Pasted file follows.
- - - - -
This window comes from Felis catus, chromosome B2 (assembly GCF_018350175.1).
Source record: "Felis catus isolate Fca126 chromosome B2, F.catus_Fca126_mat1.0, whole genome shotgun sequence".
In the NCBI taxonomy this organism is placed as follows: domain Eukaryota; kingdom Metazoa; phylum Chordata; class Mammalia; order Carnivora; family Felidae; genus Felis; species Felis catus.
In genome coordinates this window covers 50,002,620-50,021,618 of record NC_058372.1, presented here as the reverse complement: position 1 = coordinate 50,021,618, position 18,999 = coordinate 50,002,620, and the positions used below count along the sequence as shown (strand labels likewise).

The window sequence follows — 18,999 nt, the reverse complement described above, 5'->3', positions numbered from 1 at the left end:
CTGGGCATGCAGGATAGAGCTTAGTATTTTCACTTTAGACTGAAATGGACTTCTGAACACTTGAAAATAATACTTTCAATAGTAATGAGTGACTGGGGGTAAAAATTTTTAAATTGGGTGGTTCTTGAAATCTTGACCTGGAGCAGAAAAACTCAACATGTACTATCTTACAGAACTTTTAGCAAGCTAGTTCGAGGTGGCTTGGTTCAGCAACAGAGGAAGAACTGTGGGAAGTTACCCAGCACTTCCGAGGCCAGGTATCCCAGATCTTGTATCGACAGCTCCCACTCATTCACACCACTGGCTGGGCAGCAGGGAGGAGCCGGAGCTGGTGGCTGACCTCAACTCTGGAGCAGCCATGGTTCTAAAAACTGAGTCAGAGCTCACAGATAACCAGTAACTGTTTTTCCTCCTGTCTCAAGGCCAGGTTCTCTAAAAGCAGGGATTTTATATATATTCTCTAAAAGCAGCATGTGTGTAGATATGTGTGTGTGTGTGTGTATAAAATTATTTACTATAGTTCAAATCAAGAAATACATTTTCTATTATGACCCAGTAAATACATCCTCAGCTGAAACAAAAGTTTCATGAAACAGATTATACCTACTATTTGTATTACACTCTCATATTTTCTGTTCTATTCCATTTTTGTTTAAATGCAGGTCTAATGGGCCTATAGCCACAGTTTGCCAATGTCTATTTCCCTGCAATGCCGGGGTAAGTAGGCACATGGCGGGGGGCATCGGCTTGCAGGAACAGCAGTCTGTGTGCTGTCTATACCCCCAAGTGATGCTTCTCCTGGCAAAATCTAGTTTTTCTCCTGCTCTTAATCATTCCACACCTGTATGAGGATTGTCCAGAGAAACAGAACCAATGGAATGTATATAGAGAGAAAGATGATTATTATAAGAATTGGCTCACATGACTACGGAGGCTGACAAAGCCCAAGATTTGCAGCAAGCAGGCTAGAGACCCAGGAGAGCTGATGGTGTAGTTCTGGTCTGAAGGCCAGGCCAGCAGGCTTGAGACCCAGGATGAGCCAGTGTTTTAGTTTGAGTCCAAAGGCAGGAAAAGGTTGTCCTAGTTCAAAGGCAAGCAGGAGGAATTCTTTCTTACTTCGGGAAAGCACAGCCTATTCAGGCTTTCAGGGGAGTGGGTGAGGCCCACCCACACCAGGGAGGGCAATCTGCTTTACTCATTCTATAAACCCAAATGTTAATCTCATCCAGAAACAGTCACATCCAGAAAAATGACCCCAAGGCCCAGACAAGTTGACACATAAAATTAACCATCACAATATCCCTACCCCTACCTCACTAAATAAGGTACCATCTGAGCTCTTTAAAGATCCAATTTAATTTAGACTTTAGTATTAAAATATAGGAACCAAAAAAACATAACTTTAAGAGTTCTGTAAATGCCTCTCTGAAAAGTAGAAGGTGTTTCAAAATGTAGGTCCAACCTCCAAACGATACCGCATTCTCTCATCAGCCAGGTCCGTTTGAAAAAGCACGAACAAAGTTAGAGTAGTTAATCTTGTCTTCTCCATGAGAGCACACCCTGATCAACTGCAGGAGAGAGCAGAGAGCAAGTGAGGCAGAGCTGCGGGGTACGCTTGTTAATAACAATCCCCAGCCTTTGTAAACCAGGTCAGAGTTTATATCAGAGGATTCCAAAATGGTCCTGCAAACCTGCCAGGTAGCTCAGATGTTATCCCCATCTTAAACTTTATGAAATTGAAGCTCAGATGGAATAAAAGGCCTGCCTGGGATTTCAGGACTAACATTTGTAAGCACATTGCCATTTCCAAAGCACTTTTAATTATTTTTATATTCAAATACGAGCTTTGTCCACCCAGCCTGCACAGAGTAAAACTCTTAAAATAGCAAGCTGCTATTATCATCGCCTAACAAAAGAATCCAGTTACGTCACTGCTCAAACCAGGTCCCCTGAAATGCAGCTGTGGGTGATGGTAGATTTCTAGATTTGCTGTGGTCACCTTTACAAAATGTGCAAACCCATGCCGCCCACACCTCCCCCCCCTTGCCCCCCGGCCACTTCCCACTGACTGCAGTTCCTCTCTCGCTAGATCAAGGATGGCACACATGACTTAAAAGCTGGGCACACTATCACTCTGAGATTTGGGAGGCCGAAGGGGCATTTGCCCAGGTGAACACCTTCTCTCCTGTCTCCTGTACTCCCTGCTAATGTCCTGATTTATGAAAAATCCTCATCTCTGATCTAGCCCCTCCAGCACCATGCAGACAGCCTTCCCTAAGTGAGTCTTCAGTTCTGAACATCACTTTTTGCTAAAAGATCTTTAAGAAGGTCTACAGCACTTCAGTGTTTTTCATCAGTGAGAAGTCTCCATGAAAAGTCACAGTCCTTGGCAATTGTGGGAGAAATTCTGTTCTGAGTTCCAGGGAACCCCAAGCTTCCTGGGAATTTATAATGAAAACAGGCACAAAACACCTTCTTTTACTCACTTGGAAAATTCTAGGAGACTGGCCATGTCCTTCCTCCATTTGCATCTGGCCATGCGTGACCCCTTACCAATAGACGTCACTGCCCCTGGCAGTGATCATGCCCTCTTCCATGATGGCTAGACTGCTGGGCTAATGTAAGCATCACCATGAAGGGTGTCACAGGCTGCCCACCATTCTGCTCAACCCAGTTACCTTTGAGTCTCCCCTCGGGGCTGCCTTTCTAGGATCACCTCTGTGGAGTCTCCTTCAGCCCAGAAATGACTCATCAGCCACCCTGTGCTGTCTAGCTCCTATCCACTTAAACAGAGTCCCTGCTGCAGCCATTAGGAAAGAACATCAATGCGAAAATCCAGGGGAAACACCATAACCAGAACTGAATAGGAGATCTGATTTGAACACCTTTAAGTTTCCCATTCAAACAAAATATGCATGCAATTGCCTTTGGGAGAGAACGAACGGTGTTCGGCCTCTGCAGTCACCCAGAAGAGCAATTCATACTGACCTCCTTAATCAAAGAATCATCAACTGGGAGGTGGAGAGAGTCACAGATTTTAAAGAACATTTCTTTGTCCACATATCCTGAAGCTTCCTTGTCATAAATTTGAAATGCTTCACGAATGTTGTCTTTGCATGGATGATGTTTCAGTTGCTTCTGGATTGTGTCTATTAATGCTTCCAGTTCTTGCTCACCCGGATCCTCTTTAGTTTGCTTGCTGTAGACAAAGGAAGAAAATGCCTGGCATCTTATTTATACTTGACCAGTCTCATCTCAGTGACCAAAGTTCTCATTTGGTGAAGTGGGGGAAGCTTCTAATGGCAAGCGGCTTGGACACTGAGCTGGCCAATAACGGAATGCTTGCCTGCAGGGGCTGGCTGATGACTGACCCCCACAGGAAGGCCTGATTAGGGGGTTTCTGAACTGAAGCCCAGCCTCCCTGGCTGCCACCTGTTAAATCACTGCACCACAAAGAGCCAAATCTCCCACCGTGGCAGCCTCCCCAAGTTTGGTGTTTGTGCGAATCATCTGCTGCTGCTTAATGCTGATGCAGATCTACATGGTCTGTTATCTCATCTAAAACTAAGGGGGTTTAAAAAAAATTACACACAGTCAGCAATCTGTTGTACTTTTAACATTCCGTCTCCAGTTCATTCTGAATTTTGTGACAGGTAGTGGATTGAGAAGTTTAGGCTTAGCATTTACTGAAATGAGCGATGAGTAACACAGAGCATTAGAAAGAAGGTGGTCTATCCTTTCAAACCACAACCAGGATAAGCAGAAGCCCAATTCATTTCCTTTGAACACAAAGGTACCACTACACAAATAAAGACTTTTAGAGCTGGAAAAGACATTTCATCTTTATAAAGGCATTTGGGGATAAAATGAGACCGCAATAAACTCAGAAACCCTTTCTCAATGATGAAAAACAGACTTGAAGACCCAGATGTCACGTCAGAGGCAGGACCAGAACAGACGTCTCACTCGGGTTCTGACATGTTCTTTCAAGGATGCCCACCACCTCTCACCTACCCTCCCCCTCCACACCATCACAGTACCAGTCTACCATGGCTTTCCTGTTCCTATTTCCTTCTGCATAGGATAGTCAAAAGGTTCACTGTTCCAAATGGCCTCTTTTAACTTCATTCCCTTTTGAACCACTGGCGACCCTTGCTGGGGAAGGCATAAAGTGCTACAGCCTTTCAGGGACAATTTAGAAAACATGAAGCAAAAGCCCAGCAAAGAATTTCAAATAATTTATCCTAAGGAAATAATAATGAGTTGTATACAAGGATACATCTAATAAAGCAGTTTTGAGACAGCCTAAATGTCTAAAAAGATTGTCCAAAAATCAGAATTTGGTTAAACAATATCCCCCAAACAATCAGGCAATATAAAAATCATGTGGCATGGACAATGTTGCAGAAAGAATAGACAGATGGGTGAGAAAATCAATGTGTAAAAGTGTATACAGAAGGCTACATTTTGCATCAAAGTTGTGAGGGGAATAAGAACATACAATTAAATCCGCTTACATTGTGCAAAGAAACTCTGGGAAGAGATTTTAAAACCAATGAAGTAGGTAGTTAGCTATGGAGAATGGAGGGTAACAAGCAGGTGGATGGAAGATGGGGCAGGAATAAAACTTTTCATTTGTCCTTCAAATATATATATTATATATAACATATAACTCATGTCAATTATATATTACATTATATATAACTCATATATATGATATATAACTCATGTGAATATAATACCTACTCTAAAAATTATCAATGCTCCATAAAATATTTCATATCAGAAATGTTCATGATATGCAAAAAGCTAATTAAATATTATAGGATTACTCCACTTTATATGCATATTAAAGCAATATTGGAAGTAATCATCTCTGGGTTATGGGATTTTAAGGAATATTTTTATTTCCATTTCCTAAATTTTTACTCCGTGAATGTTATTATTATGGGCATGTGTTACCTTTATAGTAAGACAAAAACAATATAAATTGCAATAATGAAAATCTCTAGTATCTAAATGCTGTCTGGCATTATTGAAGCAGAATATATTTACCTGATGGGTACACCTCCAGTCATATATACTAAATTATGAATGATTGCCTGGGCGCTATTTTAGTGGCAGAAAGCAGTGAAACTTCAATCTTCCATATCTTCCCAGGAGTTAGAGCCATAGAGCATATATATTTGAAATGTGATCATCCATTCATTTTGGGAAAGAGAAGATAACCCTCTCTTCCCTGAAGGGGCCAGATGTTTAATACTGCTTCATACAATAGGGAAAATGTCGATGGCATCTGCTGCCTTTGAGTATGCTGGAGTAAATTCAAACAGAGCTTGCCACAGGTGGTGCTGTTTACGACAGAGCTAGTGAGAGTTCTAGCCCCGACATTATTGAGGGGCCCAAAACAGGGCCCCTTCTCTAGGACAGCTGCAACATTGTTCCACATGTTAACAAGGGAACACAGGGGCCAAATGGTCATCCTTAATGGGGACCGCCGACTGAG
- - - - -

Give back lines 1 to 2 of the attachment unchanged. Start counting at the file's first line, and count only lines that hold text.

This window comes from Felis catus, chromosome B2 (assembly GCF_018350175.1).
Source record: "Felis catus isolate Fca126 chromosome B2, F.catus_Fca126_mat1.0, whole genome shotgun sequence".